‘Trieste is Beautiful at Night’, a moving documentary portraying the hopes and dreams, hardship, exhaustion and fear of Asian migrants along the Balkan route.
In the distance, the twinkling lights of the city from which the film takes its name, stretch out below, shining brightly upon the water. Trieste at last – one of many eye witness accounts from the documentary.
Directed by Andrea Segre (renowned for his important contributions, both fiction and non-fiction, to the plight of migrants), with Stefano Collizzoli and Matteao Calore, all three are founder members of a collaboration of six filmmakers committed to the production, distribution and promotion of documentaries and projects of social and cultural comment.
In the film, Trieste is a place of hope, a long-awaited safe haven after a dangerous and arduous journey, that so easily becomes a nightmare. A promised land, not yet reached, but dreamt of, in real life, out of the powerful truth of people whose faces bear the burden of humanity, in desperate need, who desire and feel in exactly the same way as those who, somewhere else in the world, live a more ‘comfortable’ life.
This moving and incisive documentary, screened by ZaLab Film, in Italy, from 23rd January, at the Trieste Film Festival, will be followed by a tour of the Peninsula with the script writers.
The film observes and listens, gravely and tirelessly, to the exhausted plight of Asian migrants making their way to Italy, via the Balkan route. A journey on foot, for weeks on end, crossing many territories, towards the ‘end game’; a game in which there is nothing to laugh about, filled with drama and inevitable tragedy.
It’s a term designed to provoke, macabre and cruel. Like a game of roulette, or the South Korean TV drama survival drama Squid Game, in which players risk their lives to play; only in this case, it is not fantasy, not even metaphorical. It happens in real life, with images taken on their phones, of the traumatic journey from Slovenia to Italy, playing their native music and songs as they move along; it’s easier to generate empathy through eyes and ears, than cold facts and statistics; it brings them closer. As we interview them, recording their stories for posterity, their words touch us more deeply as we hear their voices, and see their faces, fellow human beings, rejected and waiting in an abandoned building in Bihac, Bosnia, their lives suspended between fear and anticipation, as they prepare to leave.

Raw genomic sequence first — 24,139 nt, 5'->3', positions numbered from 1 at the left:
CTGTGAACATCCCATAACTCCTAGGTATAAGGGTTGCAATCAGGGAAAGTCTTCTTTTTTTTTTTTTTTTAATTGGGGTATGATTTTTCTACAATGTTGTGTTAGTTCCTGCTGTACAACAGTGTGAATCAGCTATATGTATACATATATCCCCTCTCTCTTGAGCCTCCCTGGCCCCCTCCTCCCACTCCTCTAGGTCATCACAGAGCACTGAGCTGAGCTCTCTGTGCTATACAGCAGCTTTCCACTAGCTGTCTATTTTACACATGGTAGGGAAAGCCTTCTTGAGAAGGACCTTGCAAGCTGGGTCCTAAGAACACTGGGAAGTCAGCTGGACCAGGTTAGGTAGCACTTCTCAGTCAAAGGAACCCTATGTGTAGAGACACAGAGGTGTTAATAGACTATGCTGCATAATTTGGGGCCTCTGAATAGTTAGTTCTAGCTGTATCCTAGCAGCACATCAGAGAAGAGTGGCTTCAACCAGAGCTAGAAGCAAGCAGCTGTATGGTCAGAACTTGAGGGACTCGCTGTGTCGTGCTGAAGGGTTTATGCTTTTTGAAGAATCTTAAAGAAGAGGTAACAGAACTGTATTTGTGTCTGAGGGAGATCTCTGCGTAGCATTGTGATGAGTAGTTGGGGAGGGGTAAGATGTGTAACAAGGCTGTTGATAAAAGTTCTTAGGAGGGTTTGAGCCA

Everything cries out the absurd price of normality and freedom, which others so easily take for granted, but which for them, even if they are able to seize it, is quickly lost again, because that frontier of Europe does not represent a safe, warm welcome; nor the hope of a future for which they have paid a high price, but brutally forces them back to where they started, through the so-called ‘informal re-admissions’ of political system incapable of responding adequately to a migration crisis on this scale, to such a vulnerable human reality.
This is the message of “Trieste is Beautiful at Night’, more than heavy snow, hardships, injuries, the loss of fellow companions, reduced to eating leaves and drinking from puddles.
These bare facts reinforce a collective story of despair and hope, endurance and delusion, adding to the deep affliction from which the whole world is suffering; their images and stories may come from less well-known places, just a few feet away, in the woods and mountains above Trieste, but they speak of the same suffering, the same inequality and disparity, the same suffering as those who make the crossing by sea. Their cries are heard in ‘Trieste is Beautiful at Night’.